After convergence, the group norm for judgment averaged about three to four inches. Further, the groups retained their initial norms throughout the other two group sessions. In the individual trials, the participants further continued to use the same group norms for judgment. This occurred even when the individual trials occurred as much as six months after the group sessions. Divergence among the participants’ judgments did begin to occur during the end of the individual series. It would be interesting to discover how much more divergence from the group norm would have occurred if the participants had performed more individual sessions.
They pick and choose, conforming to most and rejecting atleast few. We conducted additional simulations using the same bandit task setups as we used in the online experiment, confirming that the results do not change across conditions. Please find the details of this point in our reply to the review from reviewer #2 above.
Thereafter, communication will decrease if the perceived disagreement continues to rise. Increasing levels of pressure will be offset by decreasing dependence levels. The group feels more strongly that it needs to bring Mark “back in line.” Soon, however, Mark is not playing full games, and he often leaves in a huff. When this higher level of disagreement is reached, the group still thinks it should pressure Mark to conform, but the feelings of the group are not much stronger than when Mark started to argue in the first place. The group is beginning to wonder if it is worth the effort to make Mark conform.
The authors then conducted a series of online experiments and observed the same effect in their experimental data as well. The research question is timely, and the modelling has been done carefully. However, I have some comments and concerns about the interpretations of their findings. We have confirmed through agent-based model simulations that the collective behavioural rescue could emerge in tasks equipped with the experimental settings (Figure 1—figure supplement 5). We have also confirmed that risk seeking does not always increase when risk premium is negative (Figure 1—figure supplement 6).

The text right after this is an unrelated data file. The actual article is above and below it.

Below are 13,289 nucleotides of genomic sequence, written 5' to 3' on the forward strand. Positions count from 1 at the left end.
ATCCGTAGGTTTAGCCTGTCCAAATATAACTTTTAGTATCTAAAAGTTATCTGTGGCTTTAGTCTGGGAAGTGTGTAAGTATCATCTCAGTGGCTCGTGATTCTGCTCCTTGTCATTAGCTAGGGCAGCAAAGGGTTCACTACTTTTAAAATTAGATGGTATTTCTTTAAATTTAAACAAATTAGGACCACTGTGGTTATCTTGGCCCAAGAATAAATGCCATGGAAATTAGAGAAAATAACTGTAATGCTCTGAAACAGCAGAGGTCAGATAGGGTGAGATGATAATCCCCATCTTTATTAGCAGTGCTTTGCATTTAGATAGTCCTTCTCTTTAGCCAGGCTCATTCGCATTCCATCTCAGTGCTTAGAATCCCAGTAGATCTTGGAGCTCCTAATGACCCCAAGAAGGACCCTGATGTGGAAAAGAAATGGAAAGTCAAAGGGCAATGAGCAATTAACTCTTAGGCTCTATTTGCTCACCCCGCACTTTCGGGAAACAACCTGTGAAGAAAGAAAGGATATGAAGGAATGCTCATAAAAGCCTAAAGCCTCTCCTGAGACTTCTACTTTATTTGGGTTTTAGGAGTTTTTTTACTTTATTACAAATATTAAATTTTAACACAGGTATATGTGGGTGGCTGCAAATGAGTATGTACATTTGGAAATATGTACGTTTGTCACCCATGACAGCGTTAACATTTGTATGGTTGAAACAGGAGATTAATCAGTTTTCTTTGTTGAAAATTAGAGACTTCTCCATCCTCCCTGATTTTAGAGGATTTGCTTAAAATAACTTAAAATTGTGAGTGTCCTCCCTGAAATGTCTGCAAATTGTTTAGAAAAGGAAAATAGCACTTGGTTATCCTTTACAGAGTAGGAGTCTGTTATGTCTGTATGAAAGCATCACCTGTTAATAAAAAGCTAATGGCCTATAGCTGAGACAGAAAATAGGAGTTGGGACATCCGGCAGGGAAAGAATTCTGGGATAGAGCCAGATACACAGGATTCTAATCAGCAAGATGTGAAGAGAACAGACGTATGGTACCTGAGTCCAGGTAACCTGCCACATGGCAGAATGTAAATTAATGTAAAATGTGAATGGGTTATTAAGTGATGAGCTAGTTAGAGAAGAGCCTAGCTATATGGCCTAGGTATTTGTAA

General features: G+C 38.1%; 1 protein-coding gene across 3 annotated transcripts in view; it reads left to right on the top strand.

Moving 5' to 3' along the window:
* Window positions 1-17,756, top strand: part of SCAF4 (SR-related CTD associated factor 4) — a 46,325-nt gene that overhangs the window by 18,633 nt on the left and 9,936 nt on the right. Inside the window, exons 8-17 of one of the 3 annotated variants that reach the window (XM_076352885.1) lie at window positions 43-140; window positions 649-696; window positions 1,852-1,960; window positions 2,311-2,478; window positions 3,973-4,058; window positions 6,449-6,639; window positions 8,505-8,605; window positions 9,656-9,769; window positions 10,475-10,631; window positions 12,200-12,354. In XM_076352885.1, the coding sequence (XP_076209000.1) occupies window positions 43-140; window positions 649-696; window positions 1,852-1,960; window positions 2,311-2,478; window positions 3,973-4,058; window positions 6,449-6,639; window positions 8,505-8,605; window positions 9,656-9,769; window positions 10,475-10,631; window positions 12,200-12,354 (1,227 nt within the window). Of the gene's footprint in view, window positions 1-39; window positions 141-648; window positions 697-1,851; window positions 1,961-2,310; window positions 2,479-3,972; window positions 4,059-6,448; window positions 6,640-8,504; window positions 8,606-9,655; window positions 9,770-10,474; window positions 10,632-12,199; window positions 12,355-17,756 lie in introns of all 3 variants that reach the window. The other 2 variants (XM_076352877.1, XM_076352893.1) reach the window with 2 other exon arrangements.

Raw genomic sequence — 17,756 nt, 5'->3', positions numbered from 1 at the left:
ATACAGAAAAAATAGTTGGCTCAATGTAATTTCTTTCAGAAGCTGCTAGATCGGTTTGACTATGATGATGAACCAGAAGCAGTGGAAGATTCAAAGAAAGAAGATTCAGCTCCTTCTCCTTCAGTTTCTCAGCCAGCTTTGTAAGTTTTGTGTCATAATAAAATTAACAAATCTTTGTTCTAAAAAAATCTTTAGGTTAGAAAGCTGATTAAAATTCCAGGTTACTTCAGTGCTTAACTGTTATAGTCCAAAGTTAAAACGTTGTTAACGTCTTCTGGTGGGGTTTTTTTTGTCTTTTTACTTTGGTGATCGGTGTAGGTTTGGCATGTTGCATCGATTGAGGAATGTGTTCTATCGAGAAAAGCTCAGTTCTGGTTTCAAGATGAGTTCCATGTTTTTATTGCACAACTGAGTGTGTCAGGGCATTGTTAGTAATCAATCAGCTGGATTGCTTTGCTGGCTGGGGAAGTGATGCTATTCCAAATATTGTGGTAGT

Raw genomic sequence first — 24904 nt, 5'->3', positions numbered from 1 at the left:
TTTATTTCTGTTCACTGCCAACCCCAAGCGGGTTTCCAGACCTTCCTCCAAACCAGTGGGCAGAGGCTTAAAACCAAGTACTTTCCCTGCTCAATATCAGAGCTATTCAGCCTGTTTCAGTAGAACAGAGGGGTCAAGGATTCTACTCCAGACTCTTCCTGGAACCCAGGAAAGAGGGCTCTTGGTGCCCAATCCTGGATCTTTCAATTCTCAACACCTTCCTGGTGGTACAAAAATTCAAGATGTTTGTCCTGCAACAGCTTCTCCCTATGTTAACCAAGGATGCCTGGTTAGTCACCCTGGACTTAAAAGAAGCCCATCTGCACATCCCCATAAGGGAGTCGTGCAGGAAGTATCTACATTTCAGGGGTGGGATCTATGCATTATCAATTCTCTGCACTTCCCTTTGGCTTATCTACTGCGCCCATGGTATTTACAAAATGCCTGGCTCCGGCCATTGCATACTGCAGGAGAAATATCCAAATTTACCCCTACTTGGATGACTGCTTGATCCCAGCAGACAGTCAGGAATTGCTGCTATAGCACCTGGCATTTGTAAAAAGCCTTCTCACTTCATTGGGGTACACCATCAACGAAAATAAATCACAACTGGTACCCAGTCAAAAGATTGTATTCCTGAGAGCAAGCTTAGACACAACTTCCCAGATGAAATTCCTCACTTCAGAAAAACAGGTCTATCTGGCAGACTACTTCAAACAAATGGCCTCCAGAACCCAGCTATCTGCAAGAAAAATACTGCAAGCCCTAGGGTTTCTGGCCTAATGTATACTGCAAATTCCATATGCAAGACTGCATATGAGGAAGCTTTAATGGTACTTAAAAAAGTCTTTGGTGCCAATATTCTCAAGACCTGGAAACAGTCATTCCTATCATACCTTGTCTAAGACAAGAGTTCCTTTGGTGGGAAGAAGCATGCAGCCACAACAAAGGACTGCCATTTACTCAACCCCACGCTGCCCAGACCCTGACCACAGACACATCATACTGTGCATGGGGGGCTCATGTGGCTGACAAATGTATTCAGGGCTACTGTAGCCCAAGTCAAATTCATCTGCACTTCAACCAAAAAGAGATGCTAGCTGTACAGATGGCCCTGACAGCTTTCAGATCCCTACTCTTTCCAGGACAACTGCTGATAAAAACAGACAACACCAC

Accountability increases conformity, if an individual is trying to be accepted by a group which has certain preferences, then individuals are more likely to conform to match the group. Similarly, the attractiveness of group members increases conformity. If an individual wishes to be liked by the group, they are increasingly likely to conform. This experiment was conducted by Yale University psychologist Stanley Milgram in order to portray obedience to authority.
All subjects declared their residence in the United Kingdom, the United States, Ireland, or Australia. All subjects consented to participation through an online consent form at the beginning of the task. We excluded subjects who disconnected from the online task before completing at least the first 35 rounds from our computational model-fitting analysis, resulting in 467 subjects for the positive RP tasks and 118 subjects for the negative RP task . The task was available only for English-speaking subjects and they had to be 18 years old or older.
This brings us to the distinction between informational and normative influence. For example, a recent study showed that copying others is not necessarily motivated by maximising accuracy (Mahmoodi et al. 2018, see also Cialdinin and Goldstein 2004). In their experimental data, the authors found that participants do not copy others as much as they should do.
The majority, and normally they comply or come to privately accept the majority view. However, we should not forget that, at times, the minority can also successfully exert persuasive forces upon the majority. In the mock jury research academy sports fayetteville minorities were successful persuaders about 5 percent of the time. The deviant supplies a group with a problem that the group needs to solve. The members can unite against this problem as they try to do something about it.
Individuals who had an intermediate level of σ achieved relatively higher performance within the group than those who had either higher or lower σ. As a result, the average performance decreased with increasing diversity in σ. In 1961 Stanley Milgram published a study in which he utilized Asch’s conformity paradigm using audio tones instead of lines; he conducted his study in Norway and France. He found substantially higher levels of conformity than Asch, with participants conforming 50% of the time in France and 62% of the time in Norway during critical trials.